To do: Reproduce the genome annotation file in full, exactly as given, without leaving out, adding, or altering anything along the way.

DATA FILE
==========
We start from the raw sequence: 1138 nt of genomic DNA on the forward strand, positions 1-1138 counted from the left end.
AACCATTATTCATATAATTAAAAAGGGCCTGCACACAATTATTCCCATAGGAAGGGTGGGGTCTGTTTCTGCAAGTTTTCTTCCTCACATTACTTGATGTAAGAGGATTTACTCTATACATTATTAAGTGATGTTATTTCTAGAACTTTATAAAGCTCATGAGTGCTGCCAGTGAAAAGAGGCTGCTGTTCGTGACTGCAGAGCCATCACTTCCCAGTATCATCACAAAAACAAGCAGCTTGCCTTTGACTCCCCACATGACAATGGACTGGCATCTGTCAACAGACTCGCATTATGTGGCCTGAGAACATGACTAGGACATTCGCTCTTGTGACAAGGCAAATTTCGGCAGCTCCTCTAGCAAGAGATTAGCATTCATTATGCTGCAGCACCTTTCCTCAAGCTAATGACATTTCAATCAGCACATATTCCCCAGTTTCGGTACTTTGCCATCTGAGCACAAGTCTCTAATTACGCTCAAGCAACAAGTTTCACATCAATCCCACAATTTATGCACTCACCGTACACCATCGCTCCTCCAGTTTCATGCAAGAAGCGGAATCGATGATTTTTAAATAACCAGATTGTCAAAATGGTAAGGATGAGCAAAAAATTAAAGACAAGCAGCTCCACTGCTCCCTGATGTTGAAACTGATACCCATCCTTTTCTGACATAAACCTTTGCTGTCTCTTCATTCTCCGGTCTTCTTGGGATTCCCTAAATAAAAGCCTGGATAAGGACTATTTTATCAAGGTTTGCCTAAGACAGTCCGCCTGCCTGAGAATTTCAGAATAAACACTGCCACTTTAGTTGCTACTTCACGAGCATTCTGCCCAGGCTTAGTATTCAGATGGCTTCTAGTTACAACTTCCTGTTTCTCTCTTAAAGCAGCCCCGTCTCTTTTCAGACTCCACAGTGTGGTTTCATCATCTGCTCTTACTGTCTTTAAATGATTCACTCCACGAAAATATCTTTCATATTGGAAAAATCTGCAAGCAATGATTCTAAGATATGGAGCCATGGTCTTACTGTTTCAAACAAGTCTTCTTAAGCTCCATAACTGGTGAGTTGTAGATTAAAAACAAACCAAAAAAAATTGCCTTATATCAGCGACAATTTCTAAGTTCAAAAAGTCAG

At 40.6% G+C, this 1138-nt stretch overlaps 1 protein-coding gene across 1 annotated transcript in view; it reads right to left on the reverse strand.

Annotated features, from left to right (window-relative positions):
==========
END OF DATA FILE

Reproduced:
We start from the raw sequence: 1138 nt of genomic DNA on the forward strand, positions 1-1138 counted from the left end.
AACCATTATTCATATAATTAAAAAGGGCCTGCACACAATTATTCCCATAGGAAGGGTGGGGTCTGTTTCTGCAAGTTTTCTTCCTCACATTACTTGATGTAAGAGGATTTACTCTATACATTATTAAGTGATGTTATTTCTAGAACTTTATAAAGCTCATGAGTGCTGCCAGTGAAAAGAGGCTGCTGTTCGTGACTGCAGAGCCATCACTTCCCAGTATCATCACAAAAACAAGCAGCTTGCCTTTGACTCCCCACATGACAATGGACTGGCATCTGTCAACAGACTCGCATTATGTGGCCTGAGAACATGACTAGGACATTCGCTCTTGTGACAAGGCAAATTTCGGCAGCTCCTCTAGCAAGAGATTAGCATTCATTATGCTGCAGCACCTTTCCTCAAGCTAATGACATTTCAATCAGCACATATTCCCCAGTTTCGGTACTTTGCCATCTGAGCACAAGTCTCTAATTACGCTCAAGCAACAAGTTTCACATCAATCCCACAATTTATGCACTCACCGTACACCATCGCTCCTCCAGTTTCATGCAAGAAGCGGAATCGATGATTTTTAAATAACCAGATTGTCAAAATGGTAAGGATGAGCAAAAAATTAAAGACAAGCAGCTCCACTGCTCCCTGATGTTGAAACTGATACCCATCCTTTTCTGACATAAACCTTTGCTGTCTCTTCATTCTCCGGTCTTCTTGGGATTCCCTAAATAAAAGCCTGGATAAGGACTATTTTATCAAGGTTTGCCTAAGACAGTCCGCCTGCCTGAGAATTTCAGAATAAACACTGCCACTTTAGTTGCTACTTCACGAGCATTCTGCCCAGGCTTAGTATTCAGATGGCTTCTAGTTACAACTTCCTGTTTCTCTCTTAAAGCAGCCCCGTCTCTTTTCAGACTCCACAGTGTGGTTTCATCATCTGCTCTTACTGTCTTTAAATGATTCACTCCACGAAAATATCTTTCATATTGGAAAAATCTGCAAGCAATGATTCTAAGATATGGAGCCATGGTCTTACTGTTTCAAACAAGTCTTCTTAAGCTCCATAACTGGTGAGTTGTAGATTAAAAACAAACCAAAAAAAATTGCCTTATATCAGCGACAATTTCTAAGTTCAAAAAGTCAG

At 40.6% G+C, this 1138-nt stretch overlaps 1 protein-coding gene across 1 annotated transcript in view; it reads right to left on the reverse strand.

Annotated features, from left to right (window-relative positions):